How to Meditate

Meditation is much more simple than you think!

As shown in the graphic below, it is about focusing attention on the breath (or the point of focus you choose). Yes, it’s that simple! Your ability to concentrate may at first be difficult, but will get easier over time as you make meditation a daily habit.

Thoughts will arise, but this does not mean you are doing it wrong – this means you are human! The point of meditation is to be aware of your thoughts, not to get rid of them. Acknowledge a thought, or a feeling, or whatever comes to mind, recognize it with non-judgement and experience it for what it is, and then go back to your point of focus.

how meditation works

The descriptions that I provide below show you how to meditate anytime, anywhere. You can be sitting on a crowded, noisy, angry bus, and you can meditate. However, I realize that as a beginner, that’s probably not the best environment to test out your skills.

So to start off, find a quiet space, sit on the floor or on a chair, and sit for 15 minutes and follow the directions on the graphic above. You can use the Headspace app or some other free, online guided meditation if you wish (resources section is below). A guided meditation will be helpful to you especially if you’re new to meditation, since we always think we’re doing it wrong (but you’re doing it right!).

When/How to: sitting, standing, walking, lying down, eating, listening, feeling, living/being

Posture: comfortable but not too comfortable (falling asleep does not count as meditating, although sleep is important too!), upright, extended but not rigid, knees below your hips if in a lotus position, feet on the ground if sitting on a chair

Focus on: the breath, or pauses between breaths, your body, the environment, your belly, chest, heart center, third eye, counting, a mantra/phrase, movements, steps, a space, sounds, music, or a feeling (Get creative! You could focus on a candle, or a grape, or a sunset, or…?)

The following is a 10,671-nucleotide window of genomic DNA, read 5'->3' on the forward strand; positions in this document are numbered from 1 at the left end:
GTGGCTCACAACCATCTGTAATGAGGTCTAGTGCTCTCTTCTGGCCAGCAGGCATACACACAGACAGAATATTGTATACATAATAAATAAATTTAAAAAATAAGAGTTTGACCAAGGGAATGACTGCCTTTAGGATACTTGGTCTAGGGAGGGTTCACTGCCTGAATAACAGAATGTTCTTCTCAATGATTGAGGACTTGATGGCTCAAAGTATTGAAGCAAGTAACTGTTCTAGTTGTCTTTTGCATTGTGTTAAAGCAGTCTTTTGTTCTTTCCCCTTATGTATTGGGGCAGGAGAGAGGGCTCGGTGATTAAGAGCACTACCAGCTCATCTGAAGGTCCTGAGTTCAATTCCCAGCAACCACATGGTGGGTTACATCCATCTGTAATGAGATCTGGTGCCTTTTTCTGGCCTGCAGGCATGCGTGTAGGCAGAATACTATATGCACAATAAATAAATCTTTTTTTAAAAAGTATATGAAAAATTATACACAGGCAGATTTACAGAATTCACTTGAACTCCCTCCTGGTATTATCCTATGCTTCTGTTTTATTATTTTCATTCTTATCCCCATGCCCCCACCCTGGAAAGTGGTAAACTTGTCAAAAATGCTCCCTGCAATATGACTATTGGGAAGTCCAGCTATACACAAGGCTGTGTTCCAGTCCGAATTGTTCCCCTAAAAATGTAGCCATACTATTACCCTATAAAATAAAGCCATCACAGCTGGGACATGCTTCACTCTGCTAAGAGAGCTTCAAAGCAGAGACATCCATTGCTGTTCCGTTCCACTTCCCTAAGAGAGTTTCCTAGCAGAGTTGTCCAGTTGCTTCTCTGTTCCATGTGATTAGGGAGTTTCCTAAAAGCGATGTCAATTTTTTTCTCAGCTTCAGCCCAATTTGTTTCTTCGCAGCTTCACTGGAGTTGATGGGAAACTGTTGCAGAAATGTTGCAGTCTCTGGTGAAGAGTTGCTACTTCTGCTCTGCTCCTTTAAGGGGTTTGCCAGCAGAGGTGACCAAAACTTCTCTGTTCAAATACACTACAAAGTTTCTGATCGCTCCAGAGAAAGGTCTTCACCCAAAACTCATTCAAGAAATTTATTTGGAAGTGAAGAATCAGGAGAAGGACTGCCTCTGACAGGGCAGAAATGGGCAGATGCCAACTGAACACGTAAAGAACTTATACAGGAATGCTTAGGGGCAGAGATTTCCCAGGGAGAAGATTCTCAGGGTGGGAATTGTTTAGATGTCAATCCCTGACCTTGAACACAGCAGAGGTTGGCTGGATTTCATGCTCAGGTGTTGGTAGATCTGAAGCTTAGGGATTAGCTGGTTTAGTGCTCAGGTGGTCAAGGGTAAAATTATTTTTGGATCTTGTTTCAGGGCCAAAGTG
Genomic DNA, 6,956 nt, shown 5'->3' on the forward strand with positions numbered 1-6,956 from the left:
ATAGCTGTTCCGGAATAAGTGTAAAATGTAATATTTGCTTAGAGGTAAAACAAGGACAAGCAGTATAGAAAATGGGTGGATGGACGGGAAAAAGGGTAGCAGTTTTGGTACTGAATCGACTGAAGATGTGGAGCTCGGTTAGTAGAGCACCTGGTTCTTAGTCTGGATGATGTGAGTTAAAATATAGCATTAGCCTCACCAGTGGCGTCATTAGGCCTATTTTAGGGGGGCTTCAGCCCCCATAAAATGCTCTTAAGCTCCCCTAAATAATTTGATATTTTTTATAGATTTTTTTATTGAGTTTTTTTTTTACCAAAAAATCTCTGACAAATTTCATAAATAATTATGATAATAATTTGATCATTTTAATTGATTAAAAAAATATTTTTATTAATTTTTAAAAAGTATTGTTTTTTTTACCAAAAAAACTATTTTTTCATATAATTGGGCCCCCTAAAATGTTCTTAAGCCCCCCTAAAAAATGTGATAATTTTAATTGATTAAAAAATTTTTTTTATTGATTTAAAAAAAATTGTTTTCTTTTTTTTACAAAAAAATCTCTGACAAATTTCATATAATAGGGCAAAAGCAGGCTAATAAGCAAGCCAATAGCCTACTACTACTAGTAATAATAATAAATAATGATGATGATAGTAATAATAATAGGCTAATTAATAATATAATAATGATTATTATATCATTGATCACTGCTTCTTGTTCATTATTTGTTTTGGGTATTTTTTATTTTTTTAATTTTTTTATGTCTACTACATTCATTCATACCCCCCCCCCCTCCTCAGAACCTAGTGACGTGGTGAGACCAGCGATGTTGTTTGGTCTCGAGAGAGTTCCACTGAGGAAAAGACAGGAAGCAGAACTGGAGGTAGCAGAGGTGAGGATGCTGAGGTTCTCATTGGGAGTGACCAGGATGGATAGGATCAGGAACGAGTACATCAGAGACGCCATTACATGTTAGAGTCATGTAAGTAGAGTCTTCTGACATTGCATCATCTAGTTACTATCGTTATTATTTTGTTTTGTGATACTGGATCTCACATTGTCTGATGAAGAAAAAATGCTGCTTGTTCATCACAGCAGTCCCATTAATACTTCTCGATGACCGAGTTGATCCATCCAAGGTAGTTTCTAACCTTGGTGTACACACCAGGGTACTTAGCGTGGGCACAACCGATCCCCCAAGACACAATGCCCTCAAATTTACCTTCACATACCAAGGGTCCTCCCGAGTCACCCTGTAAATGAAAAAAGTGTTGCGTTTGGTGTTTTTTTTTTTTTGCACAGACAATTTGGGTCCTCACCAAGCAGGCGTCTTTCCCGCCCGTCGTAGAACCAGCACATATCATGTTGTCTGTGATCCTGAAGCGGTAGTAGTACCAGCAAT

When thoughts arise (as they do for all of us): Be aware of them, maybe even say to yourself, “I’m thinking.” Do not judge your thoughts or yourself – the point is not to be thoughtless, but to notice your thoughts. Be kind to yourself. Gently bring your attention back to the breath, your body, and your surroundings.

How long: 15-45 minutes per day (or longer!). You could do one 15-minute session in the morning and another at night, or maybe 15 minutes each day and then 45 minutes on the weekend, or 30 minutes every other day. Or maybe you just start out at five minutes each day and see what happens! You may even get to a point where you crave meditation – it’s a very healthy addiction! Do what you can – meditation should be the opposite of stressful!

Where: Anywhere! On the train/bus/airplane, in the library, outside, in your bedroom, living room, or office. Even just a 5-10 minute session on a bus can do wonders! No need to get fancy and pull out the Persian rug, unless you want to!

Tricks: To maintain your awareness on the present moment, you can try any of the following:

  • Count your inhales and exhales from 1-10, repeat
  • Say to yourself, “in, out” for each inhale and exhale
  • Imagine your breath traveling from your belly to your sides to your chest and to your nose on the inhale, and back down, taking the same path from the nose to the belly on the exhale
  • Breath in white light, breath out black smoke
  • Focus your attention on the sensations in your feet for a few minutes, then your hands for a few minutes, then your belly, then your chest, then your head, then your nose/breath, then your whole body (This one is my favorite, and the meditation I typically do in the sessions I lead. It does require time, but you will be very relaxed by the end of it! )

Everybody has their own style of meditation, so overtime, you’ll find out what’s right for you! Just enjoy the process, don’t take it too seriously, and relax. Meditation is your time to let go and to live – to be fully aware of the present moment.